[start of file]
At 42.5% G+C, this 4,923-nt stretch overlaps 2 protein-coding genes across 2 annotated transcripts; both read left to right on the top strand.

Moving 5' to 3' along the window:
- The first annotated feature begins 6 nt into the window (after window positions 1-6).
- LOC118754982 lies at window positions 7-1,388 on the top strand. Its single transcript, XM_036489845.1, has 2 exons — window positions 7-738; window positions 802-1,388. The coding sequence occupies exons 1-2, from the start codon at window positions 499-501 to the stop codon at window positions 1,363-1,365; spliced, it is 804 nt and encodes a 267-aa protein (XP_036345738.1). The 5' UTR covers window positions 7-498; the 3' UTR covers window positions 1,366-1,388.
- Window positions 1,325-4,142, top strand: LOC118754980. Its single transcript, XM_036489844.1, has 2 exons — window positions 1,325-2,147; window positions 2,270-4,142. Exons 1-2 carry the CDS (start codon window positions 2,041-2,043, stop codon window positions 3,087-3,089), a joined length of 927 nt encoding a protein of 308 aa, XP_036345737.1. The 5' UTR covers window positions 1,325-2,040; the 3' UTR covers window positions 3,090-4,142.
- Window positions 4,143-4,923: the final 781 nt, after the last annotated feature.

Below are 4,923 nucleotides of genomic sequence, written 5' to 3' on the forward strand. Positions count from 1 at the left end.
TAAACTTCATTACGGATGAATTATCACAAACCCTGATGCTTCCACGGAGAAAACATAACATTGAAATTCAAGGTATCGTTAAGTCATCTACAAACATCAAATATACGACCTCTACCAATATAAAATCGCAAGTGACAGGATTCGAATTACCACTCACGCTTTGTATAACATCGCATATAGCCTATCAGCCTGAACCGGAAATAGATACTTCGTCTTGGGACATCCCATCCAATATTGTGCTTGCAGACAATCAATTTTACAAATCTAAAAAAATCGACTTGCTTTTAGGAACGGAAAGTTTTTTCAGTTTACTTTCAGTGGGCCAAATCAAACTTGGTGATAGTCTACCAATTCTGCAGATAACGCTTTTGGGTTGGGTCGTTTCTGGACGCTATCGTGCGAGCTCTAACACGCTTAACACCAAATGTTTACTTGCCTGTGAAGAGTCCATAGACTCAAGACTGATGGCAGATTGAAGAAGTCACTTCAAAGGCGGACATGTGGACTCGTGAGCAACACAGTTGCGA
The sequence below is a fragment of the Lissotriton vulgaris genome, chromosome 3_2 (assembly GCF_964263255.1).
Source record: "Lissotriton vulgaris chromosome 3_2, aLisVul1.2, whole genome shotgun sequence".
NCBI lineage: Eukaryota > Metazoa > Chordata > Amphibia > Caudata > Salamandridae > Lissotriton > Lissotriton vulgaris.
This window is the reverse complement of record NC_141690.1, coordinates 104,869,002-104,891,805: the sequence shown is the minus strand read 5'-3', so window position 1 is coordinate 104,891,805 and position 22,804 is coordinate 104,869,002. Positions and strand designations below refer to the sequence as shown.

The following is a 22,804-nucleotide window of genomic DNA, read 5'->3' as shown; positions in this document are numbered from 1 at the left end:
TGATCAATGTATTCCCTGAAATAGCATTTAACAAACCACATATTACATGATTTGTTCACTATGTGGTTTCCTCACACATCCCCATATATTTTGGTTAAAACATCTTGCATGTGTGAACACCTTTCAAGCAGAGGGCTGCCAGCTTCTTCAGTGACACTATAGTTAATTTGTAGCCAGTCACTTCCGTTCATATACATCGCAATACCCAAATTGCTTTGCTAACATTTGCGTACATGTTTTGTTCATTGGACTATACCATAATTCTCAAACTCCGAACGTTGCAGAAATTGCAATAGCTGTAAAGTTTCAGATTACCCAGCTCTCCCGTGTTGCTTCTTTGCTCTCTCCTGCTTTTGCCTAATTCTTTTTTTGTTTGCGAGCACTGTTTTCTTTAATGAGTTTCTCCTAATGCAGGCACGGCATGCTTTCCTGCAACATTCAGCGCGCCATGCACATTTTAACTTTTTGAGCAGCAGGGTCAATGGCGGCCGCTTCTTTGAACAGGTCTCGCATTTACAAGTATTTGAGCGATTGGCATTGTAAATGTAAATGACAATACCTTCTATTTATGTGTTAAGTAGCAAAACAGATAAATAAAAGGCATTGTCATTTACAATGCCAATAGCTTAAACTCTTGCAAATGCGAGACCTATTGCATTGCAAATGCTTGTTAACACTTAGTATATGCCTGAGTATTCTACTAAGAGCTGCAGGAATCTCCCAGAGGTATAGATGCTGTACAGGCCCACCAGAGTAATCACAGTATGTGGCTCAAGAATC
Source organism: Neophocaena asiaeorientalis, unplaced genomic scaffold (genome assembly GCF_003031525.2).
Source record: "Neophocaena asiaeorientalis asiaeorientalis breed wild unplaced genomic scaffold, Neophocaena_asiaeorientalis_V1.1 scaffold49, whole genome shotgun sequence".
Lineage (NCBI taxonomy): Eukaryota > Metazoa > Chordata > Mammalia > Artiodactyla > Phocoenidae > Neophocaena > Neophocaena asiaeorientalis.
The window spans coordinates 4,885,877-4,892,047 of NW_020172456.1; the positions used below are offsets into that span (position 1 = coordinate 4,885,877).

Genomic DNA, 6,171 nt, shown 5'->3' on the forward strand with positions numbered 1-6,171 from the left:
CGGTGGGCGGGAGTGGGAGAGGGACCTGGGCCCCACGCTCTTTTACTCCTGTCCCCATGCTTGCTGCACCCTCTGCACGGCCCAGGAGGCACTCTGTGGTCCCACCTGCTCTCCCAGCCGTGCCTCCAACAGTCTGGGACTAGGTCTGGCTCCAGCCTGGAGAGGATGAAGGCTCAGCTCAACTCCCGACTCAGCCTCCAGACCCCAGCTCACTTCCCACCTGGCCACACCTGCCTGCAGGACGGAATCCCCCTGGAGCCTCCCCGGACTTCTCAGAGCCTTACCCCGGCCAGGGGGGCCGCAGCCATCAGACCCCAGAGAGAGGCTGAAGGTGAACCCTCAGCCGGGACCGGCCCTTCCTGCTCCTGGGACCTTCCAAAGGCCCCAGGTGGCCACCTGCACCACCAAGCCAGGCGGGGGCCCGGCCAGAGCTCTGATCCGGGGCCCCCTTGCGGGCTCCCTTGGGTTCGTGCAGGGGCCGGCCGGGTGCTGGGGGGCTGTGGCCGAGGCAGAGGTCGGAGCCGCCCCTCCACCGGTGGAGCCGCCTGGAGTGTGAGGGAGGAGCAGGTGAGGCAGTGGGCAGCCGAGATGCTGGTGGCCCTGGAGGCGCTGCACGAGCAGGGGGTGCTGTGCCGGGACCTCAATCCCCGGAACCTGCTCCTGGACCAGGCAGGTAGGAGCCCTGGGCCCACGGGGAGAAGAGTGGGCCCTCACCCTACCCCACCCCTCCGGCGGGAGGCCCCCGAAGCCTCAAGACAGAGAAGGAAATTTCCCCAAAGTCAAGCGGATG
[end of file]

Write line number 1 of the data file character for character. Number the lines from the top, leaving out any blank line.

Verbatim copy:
At 42.5% G+C, this 4,923-nt stretch overlaps 2 protein-coding genes across 2 annotated transcripts; both read left to right on the top strand.